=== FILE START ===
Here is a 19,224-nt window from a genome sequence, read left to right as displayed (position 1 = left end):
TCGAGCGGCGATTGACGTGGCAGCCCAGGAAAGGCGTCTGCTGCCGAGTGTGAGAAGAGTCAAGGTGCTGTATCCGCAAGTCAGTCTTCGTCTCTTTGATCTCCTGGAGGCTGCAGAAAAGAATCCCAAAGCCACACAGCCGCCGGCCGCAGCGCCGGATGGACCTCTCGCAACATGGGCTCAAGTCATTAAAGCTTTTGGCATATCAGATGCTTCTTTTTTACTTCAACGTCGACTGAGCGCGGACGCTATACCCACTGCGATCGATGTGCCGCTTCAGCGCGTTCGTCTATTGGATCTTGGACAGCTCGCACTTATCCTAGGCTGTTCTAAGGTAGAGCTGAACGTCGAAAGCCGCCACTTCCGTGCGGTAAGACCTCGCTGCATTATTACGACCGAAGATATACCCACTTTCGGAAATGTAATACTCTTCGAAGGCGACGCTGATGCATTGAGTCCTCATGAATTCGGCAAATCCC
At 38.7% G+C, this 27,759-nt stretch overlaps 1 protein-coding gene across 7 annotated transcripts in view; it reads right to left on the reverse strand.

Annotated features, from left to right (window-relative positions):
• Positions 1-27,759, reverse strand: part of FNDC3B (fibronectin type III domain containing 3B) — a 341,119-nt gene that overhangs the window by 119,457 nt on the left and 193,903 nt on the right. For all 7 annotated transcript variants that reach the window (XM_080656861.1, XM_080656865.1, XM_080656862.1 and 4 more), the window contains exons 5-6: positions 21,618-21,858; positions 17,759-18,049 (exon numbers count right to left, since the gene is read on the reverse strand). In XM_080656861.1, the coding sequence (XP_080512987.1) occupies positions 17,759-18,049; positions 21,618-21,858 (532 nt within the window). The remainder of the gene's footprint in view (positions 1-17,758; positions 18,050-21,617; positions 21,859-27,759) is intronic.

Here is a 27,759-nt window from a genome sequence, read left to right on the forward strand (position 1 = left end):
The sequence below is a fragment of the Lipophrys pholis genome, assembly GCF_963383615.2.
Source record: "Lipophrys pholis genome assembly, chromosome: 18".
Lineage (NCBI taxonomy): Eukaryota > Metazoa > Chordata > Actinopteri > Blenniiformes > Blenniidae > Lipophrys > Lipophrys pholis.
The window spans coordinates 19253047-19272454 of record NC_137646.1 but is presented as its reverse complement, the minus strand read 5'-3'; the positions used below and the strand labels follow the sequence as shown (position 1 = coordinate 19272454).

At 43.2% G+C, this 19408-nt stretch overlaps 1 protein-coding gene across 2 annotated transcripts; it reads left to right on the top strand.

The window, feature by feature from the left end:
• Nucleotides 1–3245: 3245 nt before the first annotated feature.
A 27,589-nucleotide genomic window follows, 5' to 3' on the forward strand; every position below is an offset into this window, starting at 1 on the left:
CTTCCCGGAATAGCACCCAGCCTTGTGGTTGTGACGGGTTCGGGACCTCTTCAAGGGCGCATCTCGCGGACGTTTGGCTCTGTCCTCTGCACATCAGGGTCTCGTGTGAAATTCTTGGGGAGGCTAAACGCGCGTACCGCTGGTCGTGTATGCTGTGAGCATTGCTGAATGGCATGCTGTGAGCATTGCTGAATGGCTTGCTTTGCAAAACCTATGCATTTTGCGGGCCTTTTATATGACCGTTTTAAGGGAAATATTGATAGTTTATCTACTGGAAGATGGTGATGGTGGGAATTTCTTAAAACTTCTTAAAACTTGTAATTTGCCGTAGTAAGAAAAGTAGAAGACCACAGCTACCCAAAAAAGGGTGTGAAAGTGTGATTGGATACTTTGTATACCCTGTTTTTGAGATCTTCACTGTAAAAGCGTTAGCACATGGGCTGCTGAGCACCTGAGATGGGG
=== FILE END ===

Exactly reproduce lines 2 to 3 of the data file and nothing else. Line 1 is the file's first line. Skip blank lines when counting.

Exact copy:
TCGAGCGGCGATTGACGTGGCAGCCCAGGAAAGGCGTCTGCTGCCGAGTGTGAGAAGAGTCAAGGTGCTGTATCCGCAAGTCAGTCTTCGTCTCTTTGATCTCCTGGAGGCTGCAGAAAAGAATCCCAAAGCCACACAGCCGCCGGCCGCAGCGCCGGATGGACCTCTCGCAACATGGGCTCAAGTCATTAAAGCTTTTGGCATATCAGATGCTTCTTTTTTACTTCAACGTCGACTGAGCGCGGACGCTATACCCACTGCGATCGATGTGCCGCTTCAGCGCGTTCGTCTATTGGATCTTGGACAGCTCGCACTTATCCTAGGCTGTTCTAAGGTAGAGCTGAACGTCGAAAGCCGCCACTTCCGTGCGGTAAGACCTCGCTGCATTATTACGACCGAAGATATACCCACTTTCGGAAATGTAATACTCTTCGAAGGCGACGCTGATGCATTGAGTCCTCATGAATTCGGCAAATCCC
At 38.7% G+C, this 27,759-nt stretch overlaps 1 protein-coding gene across 7 annotated transcripts in view; it reads right to left on the reverse strand.